Gift wrapping, especially this time of year, can zap more of our money than it needs to. We want our gifts to look nice, of course, but there are plenty of ways to do that without having to purchase rolls of paper or stacks of ribbon. From calendars to sheet music, we've gathered some upcycling ideas that let you wrap up new gifts with items you already have in the house. So get gifting.
If you've got a snowstorm of European proportions headed your way this Winter, hopefully you've stocked up on all my essential Winter storm supplies to stay safe. Now what? Being snowed in is pretty exciting for the first hour or two, until the novelty wears off and boredom and anxiety set in. Keep yourself and your family happy, calm, and entertained with a few of these remedies for cabin fever. You may even find yourself wishing the snow would stick around!
- Play an unboring board game: If you choose the right ones, board games are anything but boring. Go with a new classic like Apples to Apples or Cranium, or revisit an old favorite. If you haven't played Monopoly or Clue as an adult, by candlelight, during a snowstorm, you don't know what you're missing!
- Catch up on your must reads: Know how you're always wishing you had more time to read? Well, guess what — you have all the time in the world right now! Catch up on must reads from the past year, or tackle something you've always meant to read but — ahem — haven't had time to.
- Get crafting! What better time to attempt that DIY project you’ve been wanting to try, than a day you’re stuck indoors? One tip: keep your projects easy and fun, and make sure you have all the supplies you need ahead of time. A snow day is not the time to get in over your head on a difficult project!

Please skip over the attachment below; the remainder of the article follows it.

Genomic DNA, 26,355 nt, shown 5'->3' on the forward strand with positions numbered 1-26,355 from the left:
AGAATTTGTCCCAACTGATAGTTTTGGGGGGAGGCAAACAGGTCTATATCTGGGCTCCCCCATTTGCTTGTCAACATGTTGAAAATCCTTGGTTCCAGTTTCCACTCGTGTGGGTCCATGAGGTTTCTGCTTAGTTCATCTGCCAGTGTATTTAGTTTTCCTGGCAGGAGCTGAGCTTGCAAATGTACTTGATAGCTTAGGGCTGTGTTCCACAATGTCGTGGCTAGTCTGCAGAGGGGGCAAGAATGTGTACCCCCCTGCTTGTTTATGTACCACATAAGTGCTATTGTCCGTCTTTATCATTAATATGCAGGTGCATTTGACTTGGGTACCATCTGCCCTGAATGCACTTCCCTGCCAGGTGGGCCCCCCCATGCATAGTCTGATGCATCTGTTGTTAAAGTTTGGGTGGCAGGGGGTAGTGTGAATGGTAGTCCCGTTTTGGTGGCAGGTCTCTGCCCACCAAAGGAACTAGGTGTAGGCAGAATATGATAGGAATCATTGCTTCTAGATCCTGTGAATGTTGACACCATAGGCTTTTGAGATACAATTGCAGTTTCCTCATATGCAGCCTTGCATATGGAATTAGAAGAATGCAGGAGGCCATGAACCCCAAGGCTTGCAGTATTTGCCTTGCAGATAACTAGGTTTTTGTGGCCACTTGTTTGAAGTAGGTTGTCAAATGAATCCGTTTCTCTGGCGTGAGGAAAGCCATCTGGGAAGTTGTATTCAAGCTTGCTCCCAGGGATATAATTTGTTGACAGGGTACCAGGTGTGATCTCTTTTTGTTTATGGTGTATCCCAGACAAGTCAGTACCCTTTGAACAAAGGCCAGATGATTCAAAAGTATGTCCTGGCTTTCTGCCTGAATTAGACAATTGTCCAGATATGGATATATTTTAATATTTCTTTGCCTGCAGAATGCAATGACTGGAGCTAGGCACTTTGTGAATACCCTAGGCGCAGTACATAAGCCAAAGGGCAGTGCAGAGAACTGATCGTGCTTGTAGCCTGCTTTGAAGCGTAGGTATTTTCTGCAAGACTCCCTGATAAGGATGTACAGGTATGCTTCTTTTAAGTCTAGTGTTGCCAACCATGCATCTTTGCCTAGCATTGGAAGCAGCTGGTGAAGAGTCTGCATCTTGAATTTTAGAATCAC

- Keep moving: If board games are making your group antsy, get everyone up and moving with something more active. Noisy, lively games like charades or a home-spun version of Win, Lose, or Draw will break both the silence and the monotony in a snowed-in home.
More ideas after the break!
I wanted the packages to have a glamorous feel, yet still hand-crafted. I incorporated brown & white kraft paper, pennants, doilies, buttons & twine. More photos of my packages on my blog, Love & Lace.
Even if the rainy season has come and gone in your neck of the woods, there's still a completely practical reason to keep your umbrella stand front and center in your home. Instead of using it to store umbrellas, stash the umbrellas in a closet and use the stand to organize unwieldy rolls of wrapping paper. It's the perfect way to keep your present wrapping area tidy and handsome. Need other great ideas for reusing items around your home? Check out Real Simple's 869 New Uses For Old Things ($18), out now!
Interior stylist Selina Lake, author of Bazaar Style, never ceases to impress with her design skills. So it's no surprise that her Christmas presents look like works of art. For a December feature in BBC Homes & Antiques, she wrapped these gifts in rich, jewel-toned paper, and finished them off by tying ornaments to ribbon to make them extra special. It's a simple trick that's easy and affordable (drugstore ornaments will do), but it really makes an impact. I also love that despite an alternative palette, the boxes couldn't look more festive.
Photo by Debi Treloar
Style For Style: Eco-Friendly Gift Wrapping Solutions There's going to be a whole lot of gift wrapping in the upcoming month, so in order to pacify Mother Nature's anxiety, let's go go green and save a Christmas tree or two.
Furoshiki is a type of Japanese wrapping cloth that was traditionally used to transport clothes, gifts, and food. The name means "bath spread," and can be traced to the Edo period, when cloths were used to to bundle clothes while at the sentō (public bath). Furoshiki is a great way to add decorative flair to a gift this holiday season. So if you're taking my Casa Quickie advice and wrapping any presents with fabric, try one of these furoshiki-wrapping techniques and impress your friends with your gift-wrapping skills!
You can download this diagram as a PDF from Japan's Ministry of the Environment.